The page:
Jenny Holzer, Redaction Paintings (2005-ongoing), The Chairman Joint Chiefs

Jenny Holzer, PALM, FINGERS & FINGERTIPS (RIGHT HAND) 000394 (2007)

From Reality Winner to Is This A Room

Because the modern era of textual redaction typically deploys black bars as the primary method of censorship, it’s tempting to look to two-dimensional rectangular art objects when we think about redaction in art. And indeed we have fewer examples of how three-dimensional and time-based artworks approach the subject of redaction. For Austin audiences, one compelling exploration will be presented by Fusebox Festival in April 2020.

Is This A Room, a 60-minute performance conceived and directed by Tina Satter and performed by her theatrical ensemble Half Straddle, adapts the redacted transcript of the interrogation of Reality Winner, a veteran of the US Air Force and foreign-language translator who was arrested in 2017. She was swiftly charged, convicted, and sentenced to 63 months in federal prison for the crime of distributing to the online news publication The Intercept a classified report detailing Russian hacking of US voting registration systems in 2016.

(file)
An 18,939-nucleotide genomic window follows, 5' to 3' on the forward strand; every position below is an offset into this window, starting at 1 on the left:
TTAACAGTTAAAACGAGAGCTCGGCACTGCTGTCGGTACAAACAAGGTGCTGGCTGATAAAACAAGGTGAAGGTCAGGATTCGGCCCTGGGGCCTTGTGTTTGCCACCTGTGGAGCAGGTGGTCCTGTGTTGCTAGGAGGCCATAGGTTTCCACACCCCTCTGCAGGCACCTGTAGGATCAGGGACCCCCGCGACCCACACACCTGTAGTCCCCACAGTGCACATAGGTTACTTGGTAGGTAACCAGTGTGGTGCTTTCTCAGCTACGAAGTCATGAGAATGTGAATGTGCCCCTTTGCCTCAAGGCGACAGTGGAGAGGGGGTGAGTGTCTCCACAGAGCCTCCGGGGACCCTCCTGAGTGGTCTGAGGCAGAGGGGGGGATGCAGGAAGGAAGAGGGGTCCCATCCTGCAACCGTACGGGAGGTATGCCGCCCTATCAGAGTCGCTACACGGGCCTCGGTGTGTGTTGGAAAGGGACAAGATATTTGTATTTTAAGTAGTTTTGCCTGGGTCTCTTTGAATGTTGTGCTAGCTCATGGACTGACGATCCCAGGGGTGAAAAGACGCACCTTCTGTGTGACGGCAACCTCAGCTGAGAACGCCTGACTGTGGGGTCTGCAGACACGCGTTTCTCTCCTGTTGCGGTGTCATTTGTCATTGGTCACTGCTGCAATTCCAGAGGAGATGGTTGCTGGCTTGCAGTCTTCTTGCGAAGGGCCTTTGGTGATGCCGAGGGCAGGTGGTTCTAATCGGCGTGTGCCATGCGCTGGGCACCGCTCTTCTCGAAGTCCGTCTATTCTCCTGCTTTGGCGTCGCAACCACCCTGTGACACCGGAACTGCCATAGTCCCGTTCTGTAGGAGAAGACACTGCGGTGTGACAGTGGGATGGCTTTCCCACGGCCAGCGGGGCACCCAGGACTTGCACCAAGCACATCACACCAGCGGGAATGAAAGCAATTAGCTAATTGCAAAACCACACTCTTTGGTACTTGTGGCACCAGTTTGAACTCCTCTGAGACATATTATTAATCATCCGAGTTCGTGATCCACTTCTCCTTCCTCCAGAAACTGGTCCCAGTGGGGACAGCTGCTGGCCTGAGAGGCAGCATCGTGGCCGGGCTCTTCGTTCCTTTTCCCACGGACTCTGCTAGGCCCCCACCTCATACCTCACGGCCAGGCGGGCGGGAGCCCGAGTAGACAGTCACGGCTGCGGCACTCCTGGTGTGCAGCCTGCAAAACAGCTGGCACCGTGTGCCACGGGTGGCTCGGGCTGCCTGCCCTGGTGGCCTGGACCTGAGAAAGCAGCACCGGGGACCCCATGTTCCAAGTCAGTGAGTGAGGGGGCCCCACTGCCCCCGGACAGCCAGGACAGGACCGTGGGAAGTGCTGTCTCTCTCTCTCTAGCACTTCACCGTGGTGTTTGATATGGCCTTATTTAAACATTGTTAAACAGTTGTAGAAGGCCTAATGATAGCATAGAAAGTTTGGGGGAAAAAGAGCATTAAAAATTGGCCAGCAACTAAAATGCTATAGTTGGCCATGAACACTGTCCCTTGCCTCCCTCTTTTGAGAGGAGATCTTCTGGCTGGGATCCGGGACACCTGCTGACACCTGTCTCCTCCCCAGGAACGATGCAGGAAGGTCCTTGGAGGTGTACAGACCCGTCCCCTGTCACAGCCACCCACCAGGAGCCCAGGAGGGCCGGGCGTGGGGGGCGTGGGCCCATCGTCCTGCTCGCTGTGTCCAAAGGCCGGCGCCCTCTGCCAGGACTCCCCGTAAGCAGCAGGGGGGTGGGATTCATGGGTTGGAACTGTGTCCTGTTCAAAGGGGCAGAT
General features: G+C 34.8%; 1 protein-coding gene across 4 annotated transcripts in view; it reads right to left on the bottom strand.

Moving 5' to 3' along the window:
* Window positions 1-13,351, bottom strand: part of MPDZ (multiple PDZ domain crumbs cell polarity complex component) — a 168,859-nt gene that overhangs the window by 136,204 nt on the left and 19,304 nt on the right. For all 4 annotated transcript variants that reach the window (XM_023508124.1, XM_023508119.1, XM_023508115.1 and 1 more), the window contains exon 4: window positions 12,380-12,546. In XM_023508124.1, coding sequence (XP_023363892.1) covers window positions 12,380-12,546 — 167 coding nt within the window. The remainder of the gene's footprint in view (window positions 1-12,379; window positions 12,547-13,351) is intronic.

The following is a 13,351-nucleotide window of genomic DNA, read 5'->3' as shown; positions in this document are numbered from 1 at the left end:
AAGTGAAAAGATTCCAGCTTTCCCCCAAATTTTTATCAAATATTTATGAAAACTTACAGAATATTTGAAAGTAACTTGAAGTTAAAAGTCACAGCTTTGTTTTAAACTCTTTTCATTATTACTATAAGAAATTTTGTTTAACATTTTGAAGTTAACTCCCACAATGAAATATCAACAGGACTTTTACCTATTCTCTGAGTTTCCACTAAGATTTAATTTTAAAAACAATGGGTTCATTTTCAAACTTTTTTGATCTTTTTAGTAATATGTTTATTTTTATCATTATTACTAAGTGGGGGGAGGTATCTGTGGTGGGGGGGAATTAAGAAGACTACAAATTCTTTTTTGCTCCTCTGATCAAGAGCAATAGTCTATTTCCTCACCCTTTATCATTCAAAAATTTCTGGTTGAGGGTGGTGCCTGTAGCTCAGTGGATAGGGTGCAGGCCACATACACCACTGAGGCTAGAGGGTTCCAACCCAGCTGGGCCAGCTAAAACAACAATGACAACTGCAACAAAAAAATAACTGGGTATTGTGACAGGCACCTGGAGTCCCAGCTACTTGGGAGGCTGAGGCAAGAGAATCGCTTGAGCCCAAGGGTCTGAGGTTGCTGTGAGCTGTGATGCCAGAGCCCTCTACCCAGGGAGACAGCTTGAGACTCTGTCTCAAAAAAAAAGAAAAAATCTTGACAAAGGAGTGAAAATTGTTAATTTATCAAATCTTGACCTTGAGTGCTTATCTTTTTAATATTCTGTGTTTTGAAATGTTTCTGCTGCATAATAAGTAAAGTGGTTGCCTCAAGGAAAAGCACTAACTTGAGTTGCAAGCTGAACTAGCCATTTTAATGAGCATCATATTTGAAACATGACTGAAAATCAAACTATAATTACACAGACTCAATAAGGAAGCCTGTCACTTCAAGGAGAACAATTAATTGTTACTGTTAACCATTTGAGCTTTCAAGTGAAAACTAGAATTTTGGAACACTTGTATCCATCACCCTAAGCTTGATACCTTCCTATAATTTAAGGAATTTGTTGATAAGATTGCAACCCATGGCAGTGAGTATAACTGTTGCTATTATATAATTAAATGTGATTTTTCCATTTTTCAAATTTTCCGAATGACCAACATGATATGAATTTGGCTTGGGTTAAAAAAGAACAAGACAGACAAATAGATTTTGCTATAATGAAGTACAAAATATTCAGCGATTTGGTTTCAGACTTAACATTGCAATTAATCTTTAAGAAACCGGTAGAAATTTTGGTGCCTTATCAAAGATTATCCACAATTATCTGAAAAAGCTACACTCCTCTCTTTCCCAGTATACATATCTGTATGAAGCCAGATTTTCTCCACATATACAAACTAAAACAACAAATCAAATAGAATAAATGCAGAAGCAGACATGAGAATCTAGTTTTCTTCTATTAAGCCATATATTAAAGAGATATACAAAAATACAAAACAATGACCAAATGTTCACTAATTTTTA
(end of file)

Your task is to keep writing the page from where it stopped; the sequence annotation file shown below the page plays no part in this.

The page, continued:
The transcript itself, of the interrogation preceding Winner’s arrest on June 3, 2017, seduces its audience into believing in its own transparency. The text records its “stage directions” with maximum detail. Every laugh, every throat clearing, every word of small talk left in. We learn the characters’ CrossFit routines. The color of their guns. The weather in Minot, North Dakota. Their dogs’ barking rhythms.

But the text redacts everything about how the alleged crime took place, everything about the subject of the alleged crime, and any discussion of what punishments lay ahead and why. (Curiously, the transcript does make clear by omission that the FBI agents failed to advise Winner of her constitutional right to remain silent, which was the subject of an unsuccessful appeal of her conviction.)

Is This A Room, the performance, cannily implicates its audiences by presenting the redacted portions of the transcripts with translucent staging: the disruptions within the actors’ delivery and the visual appearance onstage are both brief but unmistakable.